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MNDOT Commissioner: Long-range transportation plan a must

BEMIDJI -- Minnesota Department of Transportation Commissioner Charlie Zelle spoke to Bemidji civic leaders Friday to discuss statewide infrastructure needs and what it would mean if a sufficient funding plan isn't passed in the near future.

Charles Zelle, commissioner of the Minnesota Department of Transportation, hosts a roundtable discussion on Friday at the Bemidji office of MnDOT. (Jillian Gandsey | Bemidji Pioneer)
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BEMIDJI -- Minnesota Department of Transportation Commissioner Charlie Zelle spoke to Bemidji civic leaders Friday to discuss statewide infrastructure needs and what it would mean if a sufficient funding plan isn't passed in the near future.

"As an entire state, we want to move forward with a transportation plan. So I want to remind everybody how important it is," Zelle said. "We're meeting with a combination of citizens, businesses and elected officials, especially locals because people are really involved with this and they understand that this is a challenge we all share."

According to Zelle's presentation, the state is on the "edge of a fiscal cliff" for a number of reasons. By 2030, freight truck and rail traffic is expected to increase 30 percent and 850 bridges will require significant work by 2025. The main issue Zelle said, is that road and bridge funding drops by 18 percent next year will be 49 percent less by 2019.

In his presentation, Zelle stressed this will result in maintenance suffering, more short-term fixes and limited resources for expansion.

"There was a big wave of construction in the ’60s and ’70s and now we've sort of come of age," Zelle said. “Meetings with other state DOTs, there's some states making progress and others still in the mix but we're all hearing common themes."


In order to avoid issues with the state's infrastructure, Zelle said Minnesota needs a long-term investment plan, which will then provide economic growth, support business expansion, enhance safety for the public and reduce costs with early fixes.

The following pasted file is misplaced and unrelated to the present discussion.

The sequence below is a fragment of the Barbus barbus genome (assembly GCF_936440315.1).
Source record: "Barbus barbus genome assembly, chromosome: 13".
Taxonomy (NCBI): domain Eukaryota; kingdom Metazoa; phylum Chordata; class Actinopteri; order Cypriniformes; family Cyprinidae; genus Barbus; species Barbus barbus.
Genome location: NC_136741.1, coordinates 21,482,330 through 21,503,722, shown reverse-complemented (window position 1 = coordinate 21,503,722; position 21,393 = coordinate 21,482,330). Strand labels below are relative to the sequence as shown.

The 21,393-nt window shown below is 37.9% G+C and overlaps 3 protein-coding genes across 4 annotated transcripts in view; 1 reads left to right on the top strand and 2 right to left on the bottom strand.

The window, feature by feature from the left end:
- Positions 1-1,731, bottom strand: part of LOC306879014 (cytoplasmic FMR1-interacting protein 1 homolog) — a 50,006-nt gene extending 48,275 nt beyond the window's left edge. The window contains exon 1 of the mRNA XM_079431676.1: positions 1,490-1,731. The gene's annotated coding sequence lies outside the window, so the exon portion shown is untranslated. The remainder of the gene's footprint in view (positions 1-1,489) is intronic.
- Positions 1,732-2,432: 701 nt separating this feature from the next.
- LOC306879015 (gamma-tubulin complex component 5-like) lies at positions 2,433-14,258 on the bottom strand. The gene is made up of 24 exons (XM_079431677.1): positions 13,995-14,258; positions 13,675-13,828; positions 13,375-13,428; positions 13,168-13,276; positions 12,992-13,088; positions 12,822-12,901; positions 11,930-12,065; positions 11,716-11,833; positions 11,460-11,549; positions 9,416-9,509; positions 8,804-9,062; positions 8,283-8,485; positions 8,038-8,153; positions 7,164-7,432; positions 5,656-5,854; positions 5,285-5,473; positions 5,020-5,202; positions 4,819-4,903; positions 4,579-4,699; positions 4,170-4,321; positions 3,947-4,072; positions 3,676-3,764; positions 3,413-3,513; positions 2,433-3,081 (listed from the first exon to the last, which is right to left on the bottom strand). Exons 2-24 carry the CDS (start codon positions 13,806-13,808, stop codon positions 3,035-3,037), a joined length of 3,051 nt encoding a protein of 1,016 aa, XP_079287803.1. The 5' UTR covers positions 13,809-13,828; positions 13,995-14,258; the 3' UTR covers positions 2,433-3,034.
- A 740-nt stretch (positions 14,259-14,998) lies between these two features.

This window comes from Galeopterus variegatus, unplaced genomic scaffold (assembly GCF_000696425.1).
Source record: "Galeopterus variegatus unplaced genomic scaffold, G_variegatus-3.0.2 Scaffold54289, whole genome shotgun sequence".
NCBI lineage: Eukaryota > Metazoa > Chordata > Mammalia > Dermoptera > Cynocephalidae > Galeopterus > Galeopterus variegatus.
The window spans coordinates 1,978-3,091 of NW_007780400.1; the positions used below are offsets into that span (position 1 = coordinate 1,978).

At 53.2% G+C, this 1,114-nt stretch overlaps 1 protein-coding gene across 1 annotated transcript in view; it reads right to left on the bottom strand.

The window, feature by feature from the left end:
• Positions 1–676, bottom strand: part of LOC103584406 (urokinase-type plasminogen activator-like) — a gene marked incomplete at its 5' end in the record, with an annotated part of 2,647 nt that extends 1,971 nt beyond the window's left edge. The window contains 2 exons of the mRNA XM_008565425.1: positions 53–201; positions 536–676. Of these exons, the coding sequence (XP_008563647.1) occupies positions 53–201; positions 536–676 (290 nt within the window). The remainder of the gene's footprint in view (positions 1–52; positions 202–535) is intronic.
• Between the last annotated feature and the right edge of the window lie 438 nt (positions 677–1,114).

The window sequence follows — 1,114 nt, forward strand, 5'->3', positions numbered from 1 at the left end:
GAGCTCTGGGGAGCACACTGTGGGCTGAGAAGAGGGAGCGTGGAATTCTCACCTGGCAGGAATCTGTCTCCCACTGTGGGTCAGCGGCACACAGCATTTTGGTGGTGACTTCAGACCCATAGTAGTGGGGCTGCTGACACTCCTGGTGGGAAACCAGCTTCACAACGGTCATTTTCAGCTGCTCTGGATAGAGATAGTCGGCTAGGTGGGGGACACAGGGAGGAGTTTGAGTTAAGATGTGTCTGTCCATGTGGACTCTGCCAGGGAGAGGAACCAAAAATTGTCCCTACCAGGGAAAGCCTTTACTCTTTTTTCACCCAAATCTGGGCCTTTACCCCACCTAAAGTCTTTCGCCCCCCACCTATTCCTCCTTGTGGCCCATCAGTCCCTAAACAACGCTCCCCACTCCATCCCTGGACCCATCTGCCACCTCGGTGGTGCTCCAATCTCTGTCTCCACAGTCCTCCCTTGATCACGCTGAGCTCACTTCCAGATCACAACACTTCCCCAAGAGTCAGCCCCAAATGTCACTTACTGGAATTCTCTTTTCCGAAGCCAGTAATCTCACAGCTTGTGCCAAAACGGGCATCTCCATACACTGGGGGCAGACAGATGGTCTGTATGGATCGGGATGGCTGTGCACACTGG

At the end of the 2015 Minnesota Legislative session, two transportation plans were proposed and will be taken under consideration when the House of Representatives and the Senate reconvene in 2016.

In Gov. Mark Dayton's plan, $10.6 billion would be provided over the next 10 years. The funding includes $4.4 billion from 6.5 percent gross receipts tax on fuel, $1.45 billion from license tab fees, $2 billion from borrowing and $2.8 billion from a ½-cent metro area sales tax for transit.

The funds would be allocated with $5.3 billion going to state trunk highways, $2.35 billion for counties, townships and cities, $120 million for Greater Minnesota transit and $75 million for safe routes to schools.

The House Republican plan would provide $7 billion over a 10-year period, utilizing $4.03 billion from the general fund, $628 million from unreserved fund balances and federal funds and $2.3 billion from borrowing.

Approximately $3.4 billion would be allocated for state trunk highways, $1.2 billion for counties, cities and townships, $140 million for Greater Minnesota transit, $14 million annually for suburban county roads and bridges and $163 for metro transit capital.

"My conversations with the legislators is that they have been hearing a lot about transportation consistently. It's the one thing they hear about whenever they travel around, so they've expressed interest to me," Zelle said. "They know it's a priority. The governor has said that his two priorities are education and transportation.

"I hear people saying 'Let's get it done,' but on the other hand others say 'It's an election year coming up, can we do this?'" said Zelle.


New models in the nation

As the years pass, Zelle said officials also have to be aware of more fuel-efficient vehicles and their effect on gas taxes. As a response, Zelle said he's looking at what other parts of the country are doing.

"In Oregon, people can be exempt from the gas tax and instead go on a mileage-based system. They're innovating that and we're part of a study group so we're learning from what they're doing and seeing how the citizens like that," Zelle said. "Things like increased fuel efficiency. It's why it's important for us to try and seek different revenue streams and maximize the streams we have."

Matthew Liedke is a reporter for the Bemidji Pioneer. He is originally from International Falls and now resides in Bemidji. He's a 2009 graduate of Rainy River Community College and a 2012 graduate of Minnesota State University Moorhead. At the Pioneer, he covers government, politics, health and economic development. He can be reached at (218) 333-9791 or by email at
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